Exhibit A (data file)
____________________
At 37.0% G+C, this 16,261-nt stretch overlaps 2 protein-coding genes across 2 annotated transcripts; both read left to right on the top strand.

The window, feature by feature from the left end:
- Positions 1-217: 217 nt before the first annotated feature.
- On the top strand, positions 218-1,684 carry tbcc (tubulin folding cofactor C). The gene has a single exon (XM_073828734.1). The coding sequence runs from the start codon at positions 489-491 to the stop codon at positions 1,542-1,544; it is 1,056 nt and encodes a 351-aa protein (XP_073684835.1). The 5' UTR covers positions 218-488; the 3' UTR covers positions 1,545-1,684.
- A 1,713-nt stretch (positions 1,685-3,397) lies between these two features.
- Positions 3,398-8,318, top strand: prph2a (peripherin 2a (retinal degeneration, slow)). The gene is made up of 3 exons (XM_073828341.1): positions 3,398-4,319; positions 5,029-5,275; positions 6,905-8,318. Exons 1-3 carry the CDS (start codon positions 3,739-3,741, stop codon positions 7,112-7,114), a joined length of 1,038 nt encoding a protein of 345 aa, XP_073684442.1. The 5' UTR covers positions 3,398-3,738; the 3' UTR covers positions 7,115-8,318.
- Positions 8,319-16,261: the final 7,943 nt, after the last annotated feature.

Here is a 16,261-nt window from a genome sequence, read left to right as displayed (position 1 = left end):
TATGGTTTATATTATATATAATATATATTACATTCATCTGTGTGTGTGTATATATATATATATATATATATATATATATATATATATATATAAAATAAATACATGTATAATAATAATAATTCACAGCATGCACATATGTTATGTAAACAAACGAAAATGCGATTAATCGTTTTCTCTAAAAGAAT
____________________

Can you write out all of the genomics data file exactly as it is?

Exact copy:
At 37.0% G+C, this 16,261-nt stretch overlaps 2 protein-coding genes across 2 annotated transcripts; both read left to right on the top strand.

The window, feature by feature from the left end:
- Positions 1-217: 217 nt before the first annotated feature.
- On the top strand, positions 218-1,684 carry tbcc (tubulin folding cofactor C). The gene has a single exon (XM_073828734.1). The coding sequence runs from the start codon at positions 489-491 to the stop codon at positions 1,542-1,544; it is 1,056 nt and encodes a 351-aa protein (XP_073684835.1). The 5' UTR covers positions 218-488; the 3' UTR covers positions 1,545-1,684.
- A 1,713-nt stretch (positions 1,685-3,397) lies between these two features.
- Positions 3,398-8,318, top strand: prph2a (peripherin 2a (retinal degeneration, slow)). The gene is made up of 3 exons (XM_073828341.1): positions 3,398-4,319; positions 5,029-5,275; positions 6,905-8,318. Exons 1-3 carry the CDS (start codon positions 3,739-3,741, stop codon positions 7,112-7,114), a joined length of 1,038 nt encoding a protein of 345 aa, XP_073684442.1. The 5' UTR covers positions 3,398-3,738; the 3' UTR covers positions 7,115-8,318.
- Positions 8,319-16,261: the final 7,943 nt, after the last annotated feature.

Here is a 16,261-nt window from a genome sequence, read left to right as displayed (position 1 = left end):
TATGGTTTATATTATATATAATATATATTACATTCATCTGTGTGTGTGTATATATATATATATATATATATATATATATATATATATATATAAAATAAATACATGTATAATAATAATAATTCACAGCATGCACATATGTTATGTAAACAAACGAAAATGCGATTAATCGTTTTCTCTAAAAGAAT